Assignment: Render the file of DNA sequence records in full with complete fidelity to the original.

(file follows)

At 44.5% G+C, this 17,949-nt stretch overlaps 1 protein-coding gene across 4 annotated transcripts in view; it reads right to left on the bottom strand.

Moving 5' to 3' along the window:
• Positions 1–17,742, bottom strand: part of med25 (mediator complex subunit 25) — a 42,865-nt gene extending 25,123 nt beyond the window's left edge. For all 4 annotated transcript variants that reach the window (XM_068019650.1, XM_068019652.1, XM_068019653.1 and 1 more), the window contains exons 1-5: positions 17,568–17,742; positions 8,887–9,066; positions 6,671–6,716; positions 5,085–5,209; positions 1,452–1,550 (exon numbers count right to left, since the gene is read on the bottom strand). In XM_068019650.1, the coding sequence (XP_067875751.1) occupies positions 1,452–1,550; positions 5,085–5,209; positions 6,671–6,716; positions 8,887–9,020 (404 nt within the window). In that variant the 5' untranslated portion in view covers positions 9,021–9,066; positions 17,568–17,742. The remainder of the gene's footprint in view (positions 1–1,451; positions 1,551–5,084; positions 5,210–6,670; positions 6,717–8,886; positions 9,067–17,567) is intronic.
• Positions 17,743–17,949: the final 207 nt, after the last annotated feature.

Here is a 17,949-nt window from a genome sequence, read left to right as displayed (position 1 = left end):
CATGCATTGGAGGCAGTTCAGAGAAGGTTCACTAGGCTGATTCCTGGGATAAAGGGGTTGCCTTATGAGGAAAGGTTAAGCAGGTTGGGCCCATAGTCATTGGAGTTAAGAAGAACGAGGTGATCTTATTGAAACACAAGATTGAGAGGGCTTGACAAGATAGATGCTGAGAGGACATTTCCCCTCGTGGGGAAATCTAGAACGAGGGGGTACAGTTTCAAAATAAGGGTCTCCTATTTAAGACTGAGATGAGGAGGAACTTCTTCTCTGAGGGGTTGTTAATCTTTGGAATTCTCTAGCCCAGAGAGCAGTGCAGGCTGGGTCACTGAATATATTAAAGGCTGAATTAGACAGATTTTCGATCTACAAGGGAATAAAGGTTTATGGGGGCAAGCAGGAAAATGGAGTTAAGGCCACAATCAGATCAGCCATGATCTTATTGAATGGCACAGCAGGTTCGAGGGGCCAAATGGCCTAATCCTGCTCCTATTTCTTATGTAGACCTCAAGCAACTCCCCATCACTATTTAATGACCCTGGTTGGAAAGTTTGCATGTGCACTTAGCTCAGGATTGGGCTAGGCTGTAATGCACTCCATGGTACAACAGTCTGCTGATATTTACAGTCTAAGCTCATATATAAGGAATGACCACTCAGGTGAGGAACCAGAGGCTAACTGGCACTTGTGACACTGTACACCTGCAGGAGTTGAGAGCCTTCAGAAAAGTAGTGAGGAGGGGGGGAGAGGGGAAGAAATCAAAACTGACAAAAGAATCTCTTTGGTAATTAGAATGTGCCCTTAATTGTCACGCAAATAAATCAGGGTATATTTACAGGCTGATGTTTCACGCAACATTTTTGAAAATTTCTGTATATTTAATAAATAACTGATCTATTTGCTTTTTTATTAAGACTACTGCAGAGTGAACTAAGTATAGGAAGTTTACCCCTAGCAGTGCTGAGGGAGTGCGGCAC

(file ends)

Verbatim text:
At 44.5% G+C, this 17,949-nt stretch overlaps 1 protein-coding gene across 4 annotated transcripts in view; it reads right to left on the bottom strand.

Moving 5' to 3' along the window:
• Positions 1–17,742, bottom strand: part of med25 (mediator complex subunit 25) — a 42,865-nt gene extending 25,123 nt beyond the window's left edge. For all 4 annotated transcript variants that reach the window (XM_068019650.1, XM_068019652.1, XM_068019653.1 and 1 more), the window contains exons 1-5: positions 17,568–17,742; positions 8,887–9,066; positions 6,671–6,716; positions 5,085–5,209; positions 1,452–1,550 (exon numbers count right to left, since the gene is read on the bottom strand). In XM_068019650.1, the coding sequence (XP_067875751.1) occupies positions 1,452–1,550; positions 5,085–5,209; positions 6,671–6,716; positions 8,887–9,020 (404 nt within the window). In that variant the 5' untranslated portion in view covers positions 9,021–9,066; positions 17,568–17,742. The remainder of the gene's footprint in view (positions 1–1,451; positions 1,551–5,084; positions 5,210–6,670; positions 6,717–8,886; positions 9,067–17,567) is intronic.
• Positions 17,743–17,949: the final 207 nt, after the last annotated feature.

Here is a 17,949-nt window from a genome sequence, read left to right as displayed (position 1 = left end):
CATGCATTGGAGGCAGTTCAGAGAAGGTTCACTAGGCTGATTCCTGGGATAAAGGGGTTGCCTTATGAGGAAAGGTTAAGCAGGTTGGGCCCATAGTCATTGGAGTTAAGAAGAACGAGGTGATCTTATTGAAACACAAGATTGAGAGGGCTTGACAAGATAGATGCTGAGAGGACATTTCCCCTCGTGGGGAAATCTAGAACGAGGGGGTACAGTTTCAAAATAAGGGTCTCCTATTTAAGACTGAGATGAGGAGGAACTTCTTCTCTGAGGGGTTGTTAATCTTTGGAATTCTCTAGCCCAGAGAGCAGTGCAGGCTGGGTCACTGAATATATTAAAGGCTGAATTAGACAGATTTTCGATCTACAAGGGAATAAAGGTTTATGGGGGCAAGCAGGAAAATGGAGTTAAGGCCACAATCAGATCAGCCATGATCTTATTGAATGGCACAGCAGGTTCGAGGGGCCAAATGGCCTAATCCTGCTCCTATTTCTTATGTAGACCTCAAGCAACTCCCCATCACTATTTAATGACCCTGGTTGGAAAGTTTGCATGTGCACTTAGCTCAGGATTGGGCTAGGCTGTAATGCACTCCATGGTACAACAGTCTGCTGATATTTACAGTCTAAGCTCATATATAAGGAATGACCACTCAGGTGAGGAACCAGAGGCTAACTGGCACTTGTGACACTGTACACCTGCAGGAGTTGAGAGCCTTCAGAAAAGTAGTGAGGAGGGGGGGAGAGGGGAAGAAATCAAAACTGACAAAAGAATCTCTTTGGTAATTAGAATGTGCCCTTAATTGTCACGCAAATAAATCAGGGTATATTTACAGGCTGATGTTTCACGCAACATTTTTGAAAATTTCTGTATATTTAATAAATAACTGATCTATTTGCTTTTTTATTAAGACTACTGCAGAGTGAACTAAGTATAGGAAGTTTACCCCTAGCAGTGCTGAGGGAGTGCGGCAC